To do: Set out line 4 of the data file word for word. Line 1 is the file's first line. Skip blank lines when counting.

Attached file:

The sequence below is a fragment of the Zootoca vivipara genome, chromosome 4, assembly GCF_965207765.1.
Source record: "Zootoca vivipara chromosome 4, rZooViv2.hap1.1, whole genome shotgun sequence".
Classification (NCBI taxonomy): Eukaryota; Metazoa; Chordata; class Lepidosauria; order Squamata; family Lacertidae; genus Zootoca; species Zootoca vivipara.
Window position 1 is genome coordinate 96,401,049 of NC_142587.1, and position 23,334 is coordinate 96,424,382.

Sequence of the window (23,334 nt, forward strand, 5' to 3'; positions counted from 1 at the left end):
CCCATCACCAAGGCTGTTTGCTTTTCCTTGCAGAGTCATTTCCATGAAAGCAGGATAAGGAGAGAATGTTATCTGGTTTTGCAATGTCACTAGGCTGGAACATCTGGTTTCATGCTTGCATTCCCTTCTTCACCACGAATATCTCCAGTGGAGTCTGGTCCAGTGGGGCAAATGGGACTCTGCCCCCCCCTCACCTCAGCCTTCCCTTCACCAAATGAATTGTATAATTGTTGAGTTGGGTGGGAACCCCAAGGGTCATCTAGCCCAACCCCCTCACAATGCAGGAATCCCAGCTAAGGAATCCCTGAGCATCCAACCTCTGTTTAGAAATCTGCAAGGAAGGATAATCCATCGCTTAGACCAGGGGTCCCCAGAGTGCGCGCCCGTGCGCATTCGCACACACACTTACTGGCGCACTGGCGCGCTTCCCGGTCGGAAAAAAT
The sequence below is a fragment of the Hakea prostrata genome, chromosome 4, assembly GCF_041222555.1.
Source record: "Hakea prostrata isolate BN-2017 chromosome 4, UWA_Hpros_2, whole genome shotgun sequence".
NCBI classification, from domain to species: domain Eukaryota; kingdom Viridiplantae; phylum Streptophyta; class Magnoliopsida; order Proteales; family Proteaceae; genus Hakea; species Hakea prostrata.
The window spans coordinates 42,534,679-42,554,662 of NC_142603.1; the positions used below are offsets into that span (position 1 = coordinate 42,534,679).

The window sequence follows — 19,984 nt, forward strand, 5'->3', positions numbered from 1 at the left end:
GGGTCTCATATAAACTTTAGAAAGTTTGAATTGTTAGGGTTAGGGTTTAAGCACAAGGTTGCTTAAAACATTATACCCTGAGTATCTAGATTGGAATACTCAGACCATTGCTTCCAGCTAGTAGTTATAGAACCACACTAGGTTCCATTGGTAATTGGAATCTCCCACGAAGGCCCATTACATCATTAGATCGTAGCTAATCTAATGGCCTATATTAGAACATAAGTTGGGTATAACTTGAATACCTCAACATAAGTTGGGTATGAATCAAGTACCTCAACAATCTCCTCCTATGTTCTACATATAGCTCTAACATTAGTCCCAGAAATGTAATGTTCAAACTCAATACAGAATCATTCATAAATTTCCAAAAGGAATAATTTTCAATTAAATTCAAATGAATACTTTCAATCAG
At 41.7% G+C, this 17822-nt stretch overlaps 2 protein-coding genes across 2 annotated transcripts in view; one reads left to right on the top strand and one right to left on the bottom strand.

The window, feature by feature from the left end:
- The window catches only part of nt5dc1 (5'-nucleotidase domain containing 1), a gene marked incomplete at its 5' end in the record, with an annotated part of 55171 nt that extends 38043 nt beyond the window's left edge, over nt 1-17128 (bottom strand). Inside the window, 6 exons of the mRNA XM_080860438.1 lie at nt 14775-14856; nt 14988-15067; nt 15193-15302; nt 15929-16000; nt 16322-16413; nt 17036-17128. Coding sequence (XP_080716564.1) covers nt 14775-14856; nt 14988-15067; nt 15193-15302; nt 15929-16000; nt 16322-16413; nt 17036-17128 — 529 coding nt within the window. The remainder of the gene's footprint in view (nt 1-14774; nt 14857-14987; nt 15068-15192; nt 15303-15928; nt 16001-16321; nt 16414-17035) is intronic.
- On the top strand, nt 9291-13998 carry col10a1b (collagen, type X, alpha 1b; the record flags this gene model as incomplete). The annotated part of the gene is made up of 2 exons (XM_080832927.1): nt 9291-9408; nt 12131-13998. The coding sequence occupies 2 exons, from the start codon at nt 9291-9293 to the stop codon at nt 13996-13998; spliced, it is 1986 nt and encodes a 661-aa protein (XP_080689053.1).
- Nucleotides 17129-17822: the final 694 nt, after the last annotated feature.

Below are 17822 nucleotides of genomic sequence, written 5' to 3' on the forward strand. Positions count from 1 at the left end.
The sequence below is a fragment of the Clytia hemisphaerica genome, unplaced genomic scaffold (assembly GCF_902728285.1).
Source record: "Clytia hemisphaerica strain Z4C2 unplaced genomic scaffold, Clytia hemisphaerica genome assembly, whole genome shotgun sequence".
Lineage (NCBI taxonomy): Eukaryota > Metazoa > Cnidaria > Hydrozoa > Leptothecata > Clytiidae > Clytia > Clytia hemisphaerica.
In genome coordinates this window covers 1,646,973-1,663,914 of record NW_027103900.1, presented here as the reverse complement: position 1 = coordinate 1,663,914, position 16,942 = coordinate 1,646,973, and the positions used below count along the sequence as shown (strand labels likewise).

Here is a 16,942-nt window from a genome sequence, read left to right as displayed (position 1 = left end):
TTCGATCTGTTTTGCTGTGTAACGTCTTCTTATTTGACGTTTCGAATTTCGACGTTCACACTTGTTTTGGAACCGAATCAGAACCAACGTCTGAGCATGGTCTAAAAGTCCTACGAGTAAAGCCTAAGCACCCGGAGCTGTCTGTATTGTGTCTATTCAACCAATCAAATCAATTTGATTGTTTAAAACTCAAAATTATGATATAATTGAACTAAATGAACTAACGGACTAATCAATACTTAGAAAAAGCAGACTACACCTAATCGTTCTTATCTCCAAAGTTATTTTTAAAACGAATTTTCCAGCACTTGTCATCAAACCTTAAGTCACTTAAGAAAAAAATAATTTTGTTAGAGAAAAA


Window position 1 is genome coordinate 96,401,049 of NC_142587.1, and position 23,334 is coordinate 96,424,382.